Steamy atmosphere detected around ‘water world’ exoplanet

7 Apr 20171 Share

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Illustration of alien atmosphere. Image: Igor Zh./Shutterstock

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Astronomers observing a distant Earth-like exoplanet have discovered a steamy atmosphere, which suggests it could be a fascinating ‘water world’.

More and more frequently, news is emerging on newfound exoplanets scattered throughout the universe, which have been spotted to have Earth-like qualities.

As recently as February, Belgian astronomer Michael Gillon announced the discovery of a new star system with seven Earth-like planets called TRAPPIST-1, which offered hope in the search for the irrefutable existence of alien life.

A team from Keele University in the UK has revealed yet another major exoplanet discovery, this time with confirmation of an atmosphere – the first confirmed sighting of one outside our own planet.

The planet in question is called GJ 1132b, located 39 light years away from Earth but much bigger, and sweltering.

“We simulated a range of possible atmospheres for this planet, finding that those rich in water and/or methane would explain the observations of GJ 1132b,” explained Dr John Southworth, who led the research.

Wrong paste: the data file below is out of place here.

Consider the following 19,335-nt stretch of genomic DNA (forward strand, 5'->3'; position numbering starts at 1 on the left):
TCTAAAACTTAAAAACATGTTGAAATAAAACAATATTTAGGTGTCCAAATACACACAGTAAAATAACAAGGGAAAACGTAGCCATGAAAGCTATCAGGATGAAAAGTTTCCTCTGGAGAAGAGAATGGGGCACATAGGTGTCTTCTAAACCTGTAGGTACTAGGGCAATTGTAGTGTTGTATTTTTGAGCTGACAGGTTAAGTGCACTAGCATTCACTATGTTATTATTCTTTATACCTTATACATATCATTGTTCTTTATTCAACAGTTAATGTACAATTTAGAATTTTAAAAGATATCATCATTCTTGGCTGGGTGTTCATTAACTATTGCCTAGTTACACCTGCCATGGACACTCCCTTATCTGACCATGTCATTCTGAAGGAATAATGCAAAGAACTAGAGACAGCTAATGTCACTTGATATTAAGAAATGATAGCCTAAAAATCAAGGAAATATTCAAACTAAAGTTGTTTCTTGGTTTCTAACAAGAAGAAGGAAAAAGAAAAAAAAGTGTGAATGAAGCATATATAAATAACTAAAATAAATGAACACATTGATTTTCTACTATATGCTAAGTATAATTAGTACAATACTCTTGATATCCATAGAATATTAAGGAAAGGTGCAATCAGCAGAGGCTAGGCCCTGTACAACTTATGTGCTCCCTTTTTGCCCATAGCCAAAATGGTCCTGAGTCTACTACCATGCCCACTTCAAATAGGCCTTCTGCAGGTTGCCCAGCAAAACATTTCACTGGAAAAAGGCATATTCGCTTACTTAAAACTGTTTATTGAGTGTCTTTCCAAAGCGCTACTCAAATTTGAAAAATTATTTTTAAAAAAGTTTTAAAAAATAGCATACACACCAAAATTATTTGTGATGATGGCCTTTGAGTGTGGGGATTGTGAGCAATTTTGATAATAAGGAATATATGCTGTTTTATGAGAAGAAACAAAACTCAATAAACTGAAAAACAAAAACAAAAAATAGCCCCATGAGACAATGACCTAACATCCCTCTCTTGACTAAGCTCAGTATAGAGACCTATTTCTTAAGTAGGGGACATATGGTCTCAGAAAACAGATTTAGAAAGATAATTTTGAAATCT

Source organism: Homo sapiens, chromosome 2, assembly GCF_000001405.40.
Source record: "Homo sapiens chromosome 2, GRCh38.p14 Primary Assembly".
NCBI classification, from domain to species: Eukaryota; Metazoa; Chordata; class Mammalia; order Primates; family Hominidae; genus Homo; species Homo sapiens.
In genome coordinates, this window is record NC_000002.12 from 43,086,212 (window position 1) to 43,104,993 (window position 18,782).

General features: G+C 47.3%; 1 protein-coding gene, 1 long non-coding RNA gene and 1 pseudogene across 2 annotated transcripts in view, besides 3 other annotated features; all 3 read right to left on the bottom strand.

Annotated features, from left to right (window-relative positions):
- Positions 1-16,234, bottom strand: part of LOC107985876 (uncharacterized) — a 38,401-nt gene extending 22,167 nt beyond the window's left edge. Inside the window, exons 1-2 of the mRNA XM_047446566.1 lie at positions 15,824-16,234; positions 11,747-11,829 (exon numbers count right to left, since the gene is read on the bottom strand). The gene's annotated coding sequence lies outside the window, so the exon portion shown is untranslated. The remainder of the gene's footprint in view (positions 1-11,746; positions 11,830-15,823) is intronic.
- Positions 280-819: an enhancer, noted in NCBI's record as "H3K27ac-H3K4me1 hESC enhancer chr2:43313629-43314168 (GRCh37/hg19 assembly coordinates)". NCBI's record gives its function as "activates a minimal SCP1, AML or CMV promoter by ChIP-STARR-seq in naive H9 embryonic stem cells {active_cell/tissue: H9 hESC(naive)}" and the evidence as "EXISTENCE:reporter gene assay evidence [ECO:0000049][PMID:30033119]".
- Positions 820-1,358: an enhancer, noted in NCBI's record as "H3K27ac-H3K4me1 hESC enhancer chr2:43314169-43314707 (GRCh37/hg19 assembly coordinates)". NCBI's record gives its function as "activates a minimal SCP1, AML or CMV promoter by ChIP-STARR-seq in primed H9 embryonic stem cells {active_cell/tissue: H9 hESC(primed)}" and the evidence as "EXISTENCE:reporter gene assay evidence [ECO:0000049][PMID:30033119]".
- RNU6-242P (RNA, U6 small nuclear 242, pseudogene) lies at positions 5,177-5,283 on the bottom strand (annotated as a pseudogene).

“The planet is significantly hotter and a bit larger than Earth (1.4 times), so one possibility is that it is a ‘water world’ with an atmosphere of hot steam.”

Using the European Southern Observatory’s (ESO) powerful telescopes, GJ 1132b passes directly between Earth and its host star every 1.6 days, blocking a small fraction of the star’s light.

Exoplanet

Artist’s concept image of GJ 1132b. Image: MPIA

Hopes of finding life increases

The planet’s size seemed to differ over several wavelength bands, and Southworth and his team were able to determine that this was down to the existence of an atmosphere.

As GJ 1132b orbits a very low-mass star – a very common sight in the universe – the discovery of an atmosphere was surprising as typically, these stars emit high levels of damaging x-rays and ultraviolet light.

This suggests that atmospheres in the wider universe are stronger than we once thought, possibly meaning suitable conditions for life.

The discovery makes GJ 1132b one of the highest-priority targets for further study by the current top facilities, such as the Hubble Space Telescope and ESO’s Very Large Telescope, as well as the James Webb Space Telescope, which is slated for launch in 2018.

The team’s research has now been published in The Astronomical Journal.

Colm Gorey is a journalist with Siliconrepublic.com

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